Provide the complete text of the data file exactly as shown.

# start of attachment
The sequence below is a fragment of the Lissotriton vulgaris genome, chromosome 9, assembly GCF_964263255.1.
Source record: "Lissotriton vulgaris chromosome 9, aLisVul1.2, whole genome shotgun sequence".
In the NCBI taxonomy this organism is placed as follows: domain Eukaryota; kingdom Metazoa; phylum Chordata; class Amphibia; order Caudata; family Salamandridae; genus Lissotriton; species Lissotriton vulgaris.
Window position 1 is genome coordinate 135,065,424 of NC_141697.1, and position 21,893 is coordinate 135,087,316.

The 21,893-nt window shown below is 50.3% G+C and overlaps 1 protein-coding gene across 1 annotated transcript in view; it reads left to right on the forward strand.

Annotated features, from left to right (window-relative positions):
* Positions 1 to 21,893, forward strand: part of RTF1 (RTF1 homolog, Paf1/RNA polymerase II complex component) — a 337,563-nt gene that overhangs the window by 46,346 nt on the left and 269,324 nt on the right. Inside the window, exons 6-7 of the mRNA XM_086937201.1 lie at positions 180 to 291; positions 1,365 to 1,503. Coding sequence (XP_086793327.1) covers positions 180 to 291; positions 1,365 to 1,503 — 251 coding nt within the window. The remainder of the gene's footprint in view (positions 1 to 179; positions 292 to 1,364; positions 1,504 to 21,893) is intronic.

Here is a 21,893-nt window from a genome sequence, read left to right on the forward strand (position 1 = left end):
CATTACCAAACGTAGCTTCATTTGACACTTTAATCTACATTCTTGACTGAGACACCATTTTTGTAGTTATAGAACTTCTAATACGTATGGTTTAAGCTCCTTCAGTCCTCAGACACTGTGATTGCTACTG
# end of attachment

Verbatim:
The sequence below is a fragment of the Lissotriton vulgaris genome, chromosome 9, assembly GCF_964263255.1.
Source record: "Lissotriton vulgaris chromosome 9, aLisVul1.2, whole genome shotgun sequence".
In the NCBI taxonomy this organism is placed as follows: domain Eukaryota; kingdom Metazoa; phylum Chordata; class Amphibia; order Caudata; family Salamandridae; genus Lissotriton; species Lissotriton vulgaris.
Window position 1 is genome coordinate 135,065,424 of NC_141697.1, and position 21,893 is coordinate 135,087,316.

The 21,893-nt window shown below is 50.3% G+C and overlaps 1 protein-coding gene across 1 annotated transcript in view; it reads left to right on the forward strand.

Annotated features, from left to right (window-relative positions):
* Positions 1 to 21,893, forward strand: part of RTF1 (RTF1 homolog, Paf1/RNA polymerase II complex component) — a 337,563-nt gene that overhangs the window by 46,346 nt on the left and 269,324 nt on the right. Inside the window, exons 6-7 of the mRNA XM_086937201.1 lie at positions 180 to 291; positions 1,365 to 1,503. Coding sequence (XP_086793327.1) covers positions 180 to 291; positions 1,365 to 1,503 — 251 coding nt within the window. The remainder of the gene's footprint in view (positions 1 to 179; positions 292 to 1,364; positions 1,504 to 21,893) is intronic.

Here is a 21,893-nt window from a genome sequence, read left to right on the forward strand (position 1 = left end):
CATTACCAAACGTAGCTTCATTTGACACTTTAATCTACATTCTTGACTGAGACACCATTTTTGTAGTTATAGAACTTCTAATACGTATGGTTTAAGCTCCTTCAGTCCTCAGACACTGTGATTGCTACTG